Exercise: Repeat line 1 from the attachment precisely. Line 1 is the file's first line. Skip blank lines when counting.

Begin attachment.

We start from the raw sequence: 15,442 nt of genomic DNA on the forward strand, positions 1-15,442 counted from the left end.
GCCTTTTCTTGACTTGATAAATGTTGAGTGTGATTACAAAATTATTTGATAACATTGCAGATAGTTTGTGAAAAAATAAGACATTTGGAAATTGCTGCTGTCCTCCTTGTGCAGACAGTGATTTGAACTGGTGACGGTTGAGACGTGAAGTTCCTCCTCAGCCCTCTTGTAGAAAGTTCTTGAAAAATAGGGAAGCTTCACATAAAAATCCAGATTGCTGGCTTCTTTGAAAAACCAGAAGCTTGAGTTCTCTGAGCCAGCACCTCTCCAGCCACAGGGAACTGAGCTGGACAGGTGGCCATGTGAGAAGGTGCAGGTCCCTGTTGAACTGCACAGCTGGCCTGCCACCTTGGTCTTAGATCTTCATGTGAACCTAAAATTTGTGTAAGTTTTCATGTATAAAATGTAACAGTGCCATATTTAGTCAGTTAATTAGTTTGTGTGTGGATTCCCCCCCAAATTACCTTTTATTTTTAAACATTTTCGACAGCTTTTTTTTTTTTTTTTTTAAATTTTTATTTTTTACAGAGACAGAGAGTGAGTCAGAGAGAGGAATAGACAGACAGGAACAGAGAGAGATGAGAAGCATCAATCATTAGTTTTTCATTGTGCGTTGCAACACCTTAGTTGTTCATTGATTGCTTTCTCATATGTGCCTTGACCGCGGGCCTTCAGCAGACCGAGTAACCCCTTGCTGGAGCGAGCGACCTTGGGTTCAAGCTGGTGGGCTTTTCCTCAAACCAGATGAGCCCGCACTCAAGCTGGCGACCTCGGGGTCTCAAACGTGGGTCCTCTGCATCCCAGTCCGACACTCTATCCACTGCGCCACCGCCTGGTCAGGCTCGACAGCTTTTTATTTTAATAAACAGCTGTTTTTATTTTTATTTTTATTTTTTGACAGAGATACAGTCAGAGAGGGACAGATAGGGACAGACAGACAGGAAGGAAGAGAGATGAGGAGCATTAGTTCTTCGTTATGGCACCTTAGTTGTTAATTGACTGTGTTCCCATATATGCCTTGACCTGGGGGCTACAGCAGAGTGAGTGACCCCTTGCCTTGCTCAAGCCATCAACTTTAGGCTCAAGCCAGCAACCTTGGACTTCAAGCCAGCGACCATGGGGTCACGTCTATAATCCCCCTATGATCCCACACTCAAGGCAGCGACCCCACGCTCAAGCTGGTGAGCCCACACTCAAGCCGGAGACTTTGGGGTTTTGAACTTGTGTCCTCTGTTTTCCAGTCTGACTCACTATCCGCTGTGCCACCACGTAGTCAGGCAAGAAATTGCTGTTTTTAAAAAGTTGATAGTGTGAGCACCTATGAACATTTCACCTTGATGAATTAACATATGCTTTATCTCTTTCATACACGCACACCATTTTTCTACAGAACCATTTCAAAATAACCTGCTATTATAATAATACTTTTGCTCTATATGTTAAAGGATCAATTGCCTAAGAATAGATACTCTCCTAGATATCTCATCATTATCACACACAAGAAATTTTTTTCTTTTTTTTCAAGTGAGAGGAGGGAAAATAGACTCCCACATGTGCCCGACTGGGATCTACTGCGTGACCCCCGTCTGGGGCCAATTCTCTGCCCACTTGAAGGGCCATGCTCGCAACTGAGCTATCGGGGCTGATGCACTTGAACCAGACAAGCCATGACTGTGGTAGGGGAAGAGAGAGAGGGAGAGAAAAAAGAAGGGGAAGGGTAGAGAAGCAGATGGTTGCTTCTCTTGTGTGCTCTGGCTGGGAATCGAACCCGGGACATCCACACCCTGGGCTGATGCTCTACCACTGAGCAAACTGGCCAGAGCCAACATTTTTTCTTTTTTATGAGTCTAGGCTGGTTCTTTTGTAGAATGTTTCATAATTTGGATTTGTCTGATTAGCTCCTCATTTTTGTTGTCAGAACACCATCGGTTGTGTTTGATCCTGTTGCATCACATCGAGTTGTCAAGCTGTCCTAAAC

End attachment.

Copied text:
We start from the raw sequence: 15,442 nt of genomic DNA on the forward strand, positions 1-15,442 counted from the left end.